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The Vickers Wellington is a British twin-engined, long-range medium bomber. It was designed during the mid-1930s at Brooklands in Weybridge, Surrey, led by Vickers-Armstrongs’ chief designer Rex Pierson.
The Mark IC had a crew of six: a pilot, radio operator, navigator/bomb aimer, observer/nose gunner, tail gunner and waist gunner.
Top speed: 378 km/h
Wingspan: 26 m
Manufacturer: Vickers-Armstrongs
Number built: 11,461 or 11,462
Engine type: Bristol Perseus
Designers: Barnes Wallis, Reginald Kirshaw Pierson

The Miles M.9 Master was a British two-seat monoplane advanced trainer built by Miles Aircraft Ltd for the Royal Air Force and Fleet Air Arm during the Second World War. It went through a number of variants according to engine availability and was even modified as an emergency fighter during the Battle of Britain. It was a fast, strong and fully aerobatic aircraft which served as an excellent introduction to the high performance British fighter aircraft of the day: the Spitfire and Hurricane.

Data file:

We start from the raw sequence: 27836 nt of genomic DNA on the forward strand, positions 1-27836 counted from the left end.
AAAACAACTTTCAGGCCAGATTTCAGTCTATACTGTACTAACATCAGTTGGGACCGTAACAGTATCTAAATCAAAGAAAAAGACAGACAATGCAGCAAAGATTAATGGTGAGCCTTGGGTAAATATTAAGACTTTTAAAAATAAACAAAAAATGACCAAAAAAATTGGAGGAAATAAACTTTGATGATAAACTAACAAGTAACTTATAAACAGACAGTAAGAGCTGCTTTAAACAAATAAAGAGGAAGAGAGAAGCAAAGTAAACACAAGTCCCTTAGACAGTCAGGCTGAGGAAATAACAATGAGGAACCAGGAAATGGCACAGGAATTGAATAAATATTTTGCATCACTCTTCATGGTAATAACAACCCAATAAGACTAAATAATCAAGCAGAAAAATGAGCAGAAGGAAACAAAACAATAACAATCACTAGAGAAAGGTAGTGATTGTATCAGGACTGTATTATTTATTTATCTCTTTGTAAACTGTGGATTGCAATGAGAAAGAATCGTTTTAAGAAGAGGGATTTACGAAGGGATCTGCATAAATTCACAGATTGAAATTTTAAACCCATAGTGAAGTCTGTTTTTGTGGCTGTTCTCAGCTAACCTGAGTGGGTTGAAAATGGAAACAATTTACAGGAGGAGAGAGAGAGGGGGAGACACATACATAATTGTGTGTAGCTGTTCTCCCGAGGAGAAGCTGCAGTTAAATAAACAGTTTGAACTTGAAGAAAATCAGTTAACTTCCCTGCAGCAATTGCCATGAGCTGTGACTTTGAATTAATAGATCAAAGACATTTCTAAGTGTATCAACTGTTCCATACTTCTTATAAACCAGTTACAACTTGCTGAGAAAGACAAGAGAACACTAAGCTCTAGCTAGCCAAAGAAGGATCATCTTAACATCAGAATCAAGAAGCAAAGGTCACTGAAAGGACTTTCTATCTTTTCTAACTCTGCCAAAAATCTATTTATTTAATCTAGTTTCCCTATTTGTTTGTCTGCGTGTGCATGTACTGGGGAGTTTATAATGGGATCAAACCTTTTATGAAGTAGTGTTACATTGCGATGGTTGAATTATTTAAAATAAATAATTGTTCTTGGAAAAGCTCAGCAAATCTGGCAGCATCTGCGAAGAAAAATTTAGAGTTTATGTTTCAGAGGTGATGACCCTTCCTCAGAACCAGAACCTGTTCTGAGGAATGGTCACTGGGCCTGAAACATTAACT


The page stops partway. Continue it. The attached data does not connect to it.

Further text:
Hawker Hurricane is a British single-seat fighter aircraft of the 1930sā€“40s that was designed and predominantly built by Hawker Aircraft Ltd. for service with the Royal Air Force.

Top speed: 547 km/h
Wingspan: 12 m
Engine type: Rolls-Royce Merlin
Number built: 14,583
Designer: Sydney Camm
The Boeing B-17 Flying Fortress is a four-engined heavy bomber developed in the 1930s for the United States Army Air Corps. Competing against Douglas and Martin for a contract to build 200 bombers, the Boeing entry outperformed both competitors and exceeded the air corps’ performance specifications. It was operated by a crew of 10, including the pilot, copilot, navigator-radioman, bombardier, and gunners.

Wingspan: 32 m
Range: 3,218 km
Top speed: 462 km/h
Length: 23 m
Engine type: Radial engine